CÚCUTA, COLOMBIA — A family of eight walk along the mountainous highway out of Cúcuta. It is hot and muggy in this part of northern Colombia, and the walkers quickly down bottles of water when they take a break. They have been walking for just half an hour when we meet, but their journey has already been long, and will be longer still. From Caracas, Venezuela, they fled their home as the country tumbles further into economic and social turmoil.
In the last 18 months, more than a million Venezuelans have crossed over to Colombia, and tens of thousands are still passing through every day. Most cross the Simón Bolívar International Bridge, joining San Antonio del Táchira on the Venezuelan side and Villa del Rosario in Colombia—its strained concrete now a symbol of a migration crisis comparable to refugees in the Mediterranean, and one of the worst in Latin America’s history.
“There is no hope in Venezuela,” says Óscar Chacón, the father. “It is so sad that Venezuela had been a rich country, and now we have to do this.”
As many as 90% of Venezuelans live in poverty, according to a recent study, while more than 60% admitted waking up hungry because they couldn’t buy food. Medical services are broken: there are chronic medicine shortages, 14% of intensive care units in the country have been shut down, and the number of women dying from childbirth has risen by 65%.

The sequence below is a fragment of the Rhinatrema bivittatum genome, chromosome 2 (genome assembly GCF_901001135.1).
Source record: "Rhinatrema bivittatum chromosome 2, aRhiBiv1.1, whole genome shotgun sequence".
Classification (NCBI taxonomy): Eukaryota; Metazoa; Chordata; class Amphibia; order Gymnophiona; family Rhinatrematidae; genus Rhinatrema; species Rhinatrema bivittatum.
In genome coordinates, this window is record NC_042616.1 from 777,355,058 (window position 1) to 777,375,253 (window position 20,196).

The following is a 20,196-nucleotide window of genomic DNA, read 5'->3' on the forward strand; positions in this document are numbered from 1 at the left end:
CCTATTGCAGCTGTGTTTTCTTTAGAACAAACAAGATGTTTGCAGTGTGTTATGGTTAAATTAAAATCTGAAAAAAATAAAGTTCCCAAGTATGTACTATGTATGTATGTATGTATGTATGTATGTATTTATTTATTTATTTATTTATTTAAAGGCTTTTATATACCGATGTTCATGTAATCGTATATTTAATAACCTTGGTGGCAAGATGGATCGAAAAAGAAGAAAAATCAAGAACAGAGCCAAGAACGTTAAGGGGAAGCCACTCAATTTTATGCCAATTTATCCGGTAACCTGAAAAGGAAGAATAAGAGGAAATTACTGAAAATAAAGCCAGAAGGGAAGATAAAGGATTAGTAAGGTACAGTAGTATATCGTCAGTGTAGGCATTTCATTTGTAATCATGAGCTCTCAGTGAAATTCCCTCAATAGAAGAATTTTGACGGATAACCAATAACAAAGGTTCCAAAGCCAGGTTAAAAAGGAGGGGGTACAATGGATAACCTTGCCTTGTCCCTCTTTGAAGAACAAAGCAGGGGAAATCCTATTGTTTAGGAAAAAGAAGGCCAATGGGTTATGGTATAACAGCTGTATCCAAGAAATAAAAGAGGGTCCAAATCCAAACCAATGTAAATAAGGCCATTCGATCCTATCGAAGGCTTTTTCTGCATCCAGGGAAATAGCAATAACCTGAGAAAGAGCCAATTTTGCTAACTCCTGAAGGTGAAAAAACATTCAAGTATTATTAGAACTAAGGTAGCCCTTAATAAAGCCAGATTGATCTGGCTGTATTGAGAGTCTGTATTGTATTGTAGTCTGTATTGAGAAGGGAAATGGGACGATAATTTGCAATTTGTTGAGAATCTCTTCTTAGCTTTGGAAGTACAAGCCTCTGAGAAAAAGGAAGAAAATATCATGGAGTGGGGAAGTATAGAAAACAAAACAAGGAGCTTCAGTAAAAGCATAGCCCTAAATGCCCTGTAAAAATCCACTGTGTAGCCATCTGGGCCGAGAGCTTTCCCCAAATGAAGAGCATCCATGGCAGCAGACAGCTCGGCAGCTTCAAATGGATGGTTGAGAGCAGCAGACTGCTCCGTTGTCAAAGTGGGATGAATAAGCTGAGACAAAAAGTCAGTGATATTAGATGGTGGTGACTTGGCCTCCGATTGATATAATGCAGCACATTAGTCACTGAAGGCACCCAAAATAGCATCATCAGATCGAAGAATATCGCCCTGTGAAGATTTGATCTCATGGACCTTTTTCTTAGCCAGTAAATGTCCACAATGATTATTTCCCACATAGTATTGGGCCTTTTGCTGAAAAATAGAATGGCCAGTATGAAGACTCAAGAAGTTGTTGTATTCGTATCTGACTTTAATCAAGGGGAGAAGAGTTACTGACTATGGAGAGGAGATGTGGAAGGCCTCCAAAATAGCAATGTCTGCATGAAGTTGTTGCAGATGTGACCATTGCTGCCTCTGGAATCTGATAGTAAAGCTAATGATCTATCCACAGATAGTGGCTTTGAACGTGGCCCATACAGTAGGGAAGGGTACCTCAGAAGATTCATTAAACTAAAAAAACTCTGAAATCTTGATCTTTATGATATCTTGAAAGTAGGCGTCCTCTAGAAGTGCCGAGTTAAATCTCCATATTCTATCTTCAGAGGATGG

Venezuelans are leaving on mass. An estimated 2.3 million have fled since 2014, a year after populist leader Hugo Chávez died and his successor Nicolás Maduro took power. With inflation in Venezuela expected to reach 1m% by the end of this year, the Chacóns felt they had no other choice but to get out.
“It is so hard, but we have the strength to work for our family,” Óscar says. He has already lined up a job in a town near Pamplona. It is about two hours drive from Cúcuta, but in a group of that size, they have struggled to get a bus. So they are left to travel by foot.
His four-year-old son, Andrés, sits on the ground playing with a passing stray kitten. He’s tired, he says, but nods and smiles when asked if he wanted to leave Venezuela.
Further along the highway three men sit beside the road sharing water. “The situation in Venezuela is terrible. You can’t get food, there is nothing,” says Carlos Rodríguez, 45, whose journey started in San Carlos.